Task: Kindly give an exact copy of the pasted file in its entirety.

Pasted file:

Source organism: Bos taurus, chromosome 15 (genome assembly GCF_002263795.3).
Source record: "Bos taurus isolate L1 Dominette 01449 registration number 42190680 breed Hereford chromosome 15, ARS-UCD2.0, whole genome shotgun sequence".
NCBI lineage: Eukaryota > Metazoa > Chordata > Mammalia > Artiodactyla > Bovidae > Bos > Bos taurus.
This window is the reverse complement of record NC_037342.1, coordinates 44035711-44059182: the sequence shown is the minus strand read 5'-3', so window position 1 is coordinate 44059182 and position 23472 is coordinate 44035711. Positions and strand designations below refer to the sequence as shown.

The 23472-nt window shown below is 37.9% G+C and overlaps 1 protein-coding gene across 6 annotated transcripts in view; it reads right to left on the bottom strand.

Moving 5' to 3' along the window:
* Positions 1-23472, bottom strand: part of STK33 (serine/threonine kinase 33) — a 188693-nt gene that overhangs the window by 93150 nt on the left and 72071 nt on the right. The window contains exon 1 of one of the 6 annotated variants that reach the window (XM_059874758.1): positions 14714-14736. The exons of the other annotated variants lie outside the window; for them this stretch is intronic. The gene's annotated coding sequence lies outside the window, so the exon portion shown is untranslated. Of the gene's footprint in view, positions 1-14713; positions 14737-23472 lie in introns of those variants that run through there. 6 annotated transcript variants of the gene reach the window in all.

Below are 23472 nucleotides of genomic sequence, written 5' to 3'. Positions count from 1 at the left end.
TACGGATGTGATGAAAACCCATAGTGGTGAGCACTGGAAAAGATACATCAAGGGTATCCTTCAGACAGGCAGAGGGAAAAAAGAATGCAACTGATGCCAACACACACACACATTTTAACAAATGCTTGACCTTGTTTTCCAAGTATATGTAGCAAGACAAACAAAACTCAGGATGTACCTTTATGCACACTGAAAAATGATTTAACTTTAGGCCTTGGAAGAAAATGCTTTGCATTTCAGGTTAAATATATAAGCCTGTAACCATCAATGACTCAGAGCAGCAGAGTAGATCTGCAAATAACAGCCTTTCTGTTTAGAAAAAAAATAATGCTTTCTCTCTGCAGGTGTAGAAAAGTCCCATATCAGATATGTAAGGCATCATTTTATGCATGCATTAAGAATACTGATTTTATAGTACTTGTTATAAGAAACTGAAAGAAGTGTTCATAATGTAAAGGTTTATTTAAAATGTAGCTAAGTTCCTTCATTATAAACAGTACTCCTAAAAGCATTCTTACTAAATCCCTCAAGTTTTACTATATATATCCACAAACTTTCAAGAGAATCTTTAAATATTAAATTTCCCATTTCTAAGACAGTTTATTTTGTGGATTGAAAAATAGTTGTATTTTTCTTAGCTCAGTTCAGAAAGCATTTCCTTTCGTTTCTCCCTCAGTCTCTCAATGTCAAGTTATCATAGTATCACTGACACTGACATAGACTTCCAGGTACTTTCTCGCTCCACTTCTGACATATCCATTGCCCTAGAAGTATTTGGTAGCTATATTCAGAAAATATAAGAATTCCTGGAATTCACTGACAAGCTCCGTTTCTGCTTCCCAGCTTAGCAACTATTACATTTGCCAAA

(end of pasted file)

Source organism: Bos taurus, chromosome 15 (genome assembly GCF_002263795.3).
Source record: "Bos taurus isolate L1 Dominette 01449 registration number 42190680 breed Hereford chromosome 15, ARS-UCD2.0, whole genome shotgun sequence".
NCBI lineage: Eukaryota > Metazoa > Chordata > Mammalia > Artiodactyla > Bovidae > Bos > Bos taurus.
This window is the reverse complement of record NC_037342.1, coordinates 44035711-44059182: the sequence shown is the minus strand read 5'-3', so window position 1 is coordinate 44059182 and position 23472 is coordinate 44035711. Positions and strand designations below refer to the sequence as shown.

The 23472-nt window shown below is 37.9% G+C and overlaps 1 protein-coding gene across 6 annotated transcripts in view; it reads right to left on the bottom strand.

Moving 5' to 3' along the window:
* Positions 1-23472, bottom strand: part of STK33 (serine/threonine kinase 33) — a 188693-nt gene that overhangs the window by 93150 nt on the left and 72071 nt on the right. The window contains exon 1 of one of the 6 annotated variants that reach the window (XM_059874758.1): positions 14714-14736. The exons of the other annotated variants lie outside the window; for them this stretch is intronic. The gene's annotated coding sequence lies outside the window, so the exon portion shown is untranslated. Of the gene's footprint in view, positions 1-14713; positions 14737-23472 lie in introns of those variants that run through there. 6 annotated transcript variants of the gene reach the window in all.

Below are 23472 nucleotides of genomic sequence, written 5' to 3'. Positions count from 1 at the left end.
TACGGATGTGATGAAAACCCATAGTGGTGAGCACTGGAAAAGATACATCAAGGGTATCCTTCAGACAGGCAGAGGGAAAAAAGAATGCAACTGATGCCAACACACACACACATTTTAACAAATGCTTGACCTTGTTTTCCAAGTATATGTAGCAAGACAAACAAAACTCAGGATGTACCTTTATGCACACTGAAAAATGATTTAACTTTAGGCCTTGGAAGAAAATGCTTTGCATTTCAGGTTAAATATATAAGCCTGTAACCATCAATGACTCAGAGCAGCAGAGTAGATCTGCAAATAACAGCCTTTCTGTTTAGAAAAAAAATAATGCTTTCTCTCTGCAGGTGTAGAAAAGTCCCATATCAGATATGTAAGGCATCATTTTATGCATGCATTAAGAATACTGATTTTATAGTACTTGTTATAAGAAACTGAAAGAAGTGTTCATAATGTAAAGGTTTATTTAAAATGTAGCTAAGTTCCTTCATTATAAACAGTACTCCTAAAAGCATTCTTACTAAATCCCTCAAGTTTTACTATATATATCCACAAACTTTCAAGAGAATCTTTAAATATTAAATTTCCCATTTCTAAGACAGTTTATTTTGTGGATTGAAAAATAGTTGTATTTTTCTTAGCTCAGTTCAGAAAGCATTTCCTTTCGTTTCTCCCTCAGTCTCTCAATGTCAAGTTATCATAGTATCACTGACACTGACATAGACTTCCAGGTACTTTCTCGCTCCACTTCTGACATATCCATTGCCCTAGAAGTATTTGGTAGCTATATTCAGAAAATATAAGAATTCCTGGAATTCACTGACAAGCTCCGTTTCTGCTTCCCAGCTTAGCAACTATTACATTTGCCAAA